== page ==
Show review and photos by Jeff Lasich
After having to postpone the fall tour due to the constraints from COVID-19 protocols, Ministry was finally able to bring their Industrial Strength tour to the road, albeit with a different lineup than what was originally planned. Ministry, as well as Corrosion of Conformity and Melvins played Stage AE in Pittsburgh, PA on the second night of the tour.
Any of the bands playing this night could headline their own show. Kicking things off was long-time crossover kings from North Carolina, Corrosion of Conformity. COC have been around since 1982, and have one of the most iconic logos, a spiked skull that could be found on skateboards everywhere in the 80s. You could tell the guys in the band were happy to be playing live again. They played an 8 song, 45-minute set filled with power and confidence. They picked songs from across their lengthy catalog, including “Paranoid Opioid,” “Vote with a Bullet” and “Clean My Wounds.”
Next up was Melvins. Sludge, noise and grunge are often used to describe this Washington band. Dressed in his finest wizard robe/cloak, Buzz Osborne drove the three-piece band through 12 songs, which included a Red Kross cover. It’s hard to take your eyes of Osborne’s signature curly locks as he pummels his guitar and singing. Playing bass was Steven McDonald who was in Red Cross and most recently in Off! with one-time Circle Jerks and Black Flag front man, Keith Morris. They opened with “The Kicking Machine” and ended with “The Bit.” In between was “Evil New War God,” “Anaconda,” “Civilized Worm” and “Honey Bucket.” Melvins played a loud, groove ridden set to a great response from the crowd.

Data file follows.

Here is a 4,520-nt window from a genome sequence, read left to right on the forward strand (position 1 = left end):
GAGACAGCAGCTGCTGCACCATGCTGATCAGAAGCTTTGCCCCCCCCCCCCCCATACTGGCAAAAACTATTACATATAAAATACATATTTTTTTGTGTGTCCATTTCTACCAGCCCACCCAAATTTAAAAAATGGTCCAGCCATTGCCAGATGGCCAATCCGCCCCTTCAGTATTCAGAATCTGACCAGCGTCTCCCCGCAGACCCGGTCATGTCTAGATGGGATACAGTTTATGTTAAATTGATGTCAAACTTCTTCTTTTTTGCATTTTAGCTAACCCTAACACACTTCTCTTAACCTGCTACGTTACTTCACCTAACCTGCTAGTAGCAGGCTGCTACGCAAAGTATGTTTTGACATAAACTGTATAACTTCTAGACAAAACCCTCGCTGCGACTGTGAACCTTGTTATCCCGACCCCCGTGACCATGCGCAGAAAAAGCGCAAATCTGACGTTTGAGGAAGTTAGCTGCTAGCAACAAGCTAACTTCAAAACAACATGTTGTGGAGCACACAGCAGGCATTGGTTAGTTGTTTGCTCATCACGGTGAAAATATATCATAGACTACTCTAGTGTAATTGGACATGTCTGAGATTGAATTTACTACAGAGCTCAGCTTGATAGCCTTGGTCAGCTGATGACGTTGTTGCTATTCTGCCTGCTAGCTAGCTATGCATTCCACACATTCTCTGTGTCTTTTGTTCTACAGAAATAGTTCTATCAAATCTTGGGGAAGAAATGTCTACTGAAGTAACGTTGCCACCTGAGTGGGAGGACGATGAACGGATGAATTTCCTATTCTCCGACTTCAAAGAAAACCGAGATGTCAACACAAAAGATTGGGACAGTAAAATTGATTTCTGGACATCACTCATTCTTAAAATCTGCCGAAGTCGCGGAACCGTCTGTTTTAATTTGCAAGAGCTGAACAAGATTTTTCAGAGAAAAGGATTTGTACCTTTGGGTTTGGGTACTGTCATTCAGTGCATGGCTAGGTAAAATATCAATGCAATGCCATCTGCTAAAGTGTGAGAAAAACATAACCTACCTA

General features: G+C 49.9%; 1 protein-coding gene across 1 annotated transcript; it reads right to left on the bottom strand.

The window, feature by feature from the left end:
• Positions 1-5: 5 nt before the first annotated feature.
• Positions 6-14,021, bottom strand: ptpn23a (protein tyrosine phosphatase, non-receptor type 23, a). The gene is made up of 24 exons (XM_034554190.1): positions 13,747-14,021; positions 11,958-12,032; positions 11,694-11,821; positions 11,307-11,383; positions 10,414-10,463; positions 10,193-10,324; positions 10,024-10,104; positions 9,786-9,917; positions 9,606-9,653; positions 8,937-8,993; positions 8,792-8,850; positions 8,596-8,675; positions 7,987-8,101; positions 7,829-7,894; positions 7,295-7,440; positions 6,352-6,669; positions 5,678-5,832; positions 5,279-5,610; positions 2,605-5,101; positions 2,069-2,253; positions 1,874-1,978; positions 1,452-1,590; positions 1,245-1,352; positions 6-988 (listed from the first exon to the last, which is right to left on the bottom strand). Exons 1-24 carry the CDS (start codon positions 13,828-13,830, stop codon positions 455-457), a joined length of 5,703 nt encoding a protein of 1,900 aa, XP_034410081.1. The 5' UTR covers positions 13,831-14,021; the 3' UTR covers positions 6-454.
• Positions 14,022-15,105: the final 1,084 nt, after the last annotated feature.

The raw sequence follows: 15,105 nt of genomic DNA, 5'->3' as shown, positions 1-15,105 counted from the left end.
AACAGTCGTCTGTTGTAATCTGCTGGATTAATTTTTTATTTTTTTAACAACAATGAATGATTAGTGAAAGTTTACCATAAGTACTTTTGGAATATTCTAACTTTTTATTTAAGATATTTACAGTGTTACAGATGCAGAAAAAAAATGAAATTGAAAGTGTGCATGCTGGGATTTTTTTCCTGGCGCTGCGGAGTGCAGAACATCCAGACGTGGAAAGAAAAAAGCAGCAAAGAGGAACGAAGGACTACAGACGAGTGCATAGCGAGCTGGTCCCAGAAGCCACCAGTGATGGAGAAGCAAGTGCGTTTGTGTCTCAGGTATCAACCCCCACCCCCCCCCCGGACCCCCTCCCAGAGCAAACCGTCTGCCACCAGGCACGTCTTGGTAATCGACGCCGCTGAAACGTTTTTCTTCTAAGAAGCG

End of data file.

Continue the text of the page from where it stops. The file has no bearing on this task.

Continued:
The stagehands quickly set up a chain link fence across the front of the stage in preparation for Ministry to close the night. It was only fitting that one of the kings of the industrial scene would have a stage setup like an industrial scene. The tour was in part to celebrate the 30th anniversary of The Mind is a Terrible Thing to Taste, although delayed due to the world shutting down. The band played almost half the songs from that 1989 record. Al Jourgensen was like a caged animal behind that fence. He paced back and forth, occasionally going straight into it. A few songs into the set, I was pleasantly surprised when the band played “Man Should Surrender” and “Don’t Stand In Line,” from Al’s late 80s/early 90s side-project band with Ian MacKaye (Minor Threat/Fugazi/Dischord Records) called Pailhead. Hearing those songs took me back to high school and going on skateboard road trips. The night ended with a cover of “Search and Destroy.”
The tour runs until almost the end of April, likely playing somewhere near you. Don’t be a fool and sleep on this one. Definitely entertaining and worth the trip out to catch it.
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